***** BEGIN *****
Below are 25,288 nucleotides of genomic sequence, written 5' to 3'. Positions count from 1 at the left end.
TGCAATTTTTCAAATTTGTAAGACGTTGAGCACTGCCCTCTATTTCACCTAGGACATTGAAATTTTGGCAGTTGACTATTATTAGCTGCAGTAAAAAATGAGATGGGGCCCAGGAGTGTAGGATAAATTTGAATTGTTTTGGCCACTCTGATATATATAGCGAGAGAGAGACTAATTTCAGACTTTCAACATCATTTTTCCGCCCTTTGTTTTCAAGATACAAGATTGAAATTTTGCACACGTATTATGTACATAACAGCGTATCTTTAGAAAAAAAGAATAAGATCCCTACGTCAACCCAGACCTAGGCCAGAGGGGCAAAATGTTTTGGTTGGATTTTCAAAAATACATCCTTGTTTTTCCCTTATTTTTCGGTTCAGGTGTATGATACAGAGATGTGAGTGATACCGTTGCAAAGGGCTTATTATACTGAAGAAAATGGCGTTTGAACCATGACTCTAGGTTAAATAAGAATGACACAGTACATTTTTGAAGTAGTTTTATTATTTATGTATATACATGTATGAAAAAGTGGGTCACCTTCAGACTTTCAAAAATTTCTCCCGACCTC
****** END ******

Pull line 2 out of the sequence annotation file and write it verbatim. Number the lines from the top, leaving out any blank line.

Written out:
TGCAATTTTTCAAATTTGTAAGACGTTGAGCACTGCCCTCTATTTCACCTAGGACATTGAAATTTTGGCAGTTGACTATTATTAGCTGCAGTAAAAAATGAGATGGGGCCCAGGAGTGTAGGATAAATTTGAATTGTTTTGGCCACTCTGATATATATAGCGAGAGAGAGACTAATTTCAGACTTTCAACATCATTTTTCCGCCCTTTGTTTTCAAGATACAAGATTGAAATTTTGCACACGTATTATGTACATAACAGCGTATCTTTAGAAAAAAAGAATAAGATCCCTACGTCAACCCAGACCTAGGCCAGAGGGGCAAAATGTTTTGGTTGGATTTTCAAAAATACATCCTTGTTTTTCCCTTATTTTTCGGTTCAGGTGTATGATACAGAGATGTGAGTGATACCGTTGCAAAGGGCTTATTATACTGAAGAAAATGGCGTTTGAACCATGACTCTAGGTTAAATAAGAATGACACAGTACATTTTTGAAGTAGTTTTATTATTTATGTATATACATGTATGAAAAAGTGGGTCACCTTCAGACTTTCAAAAATTTCTCCCGACCTC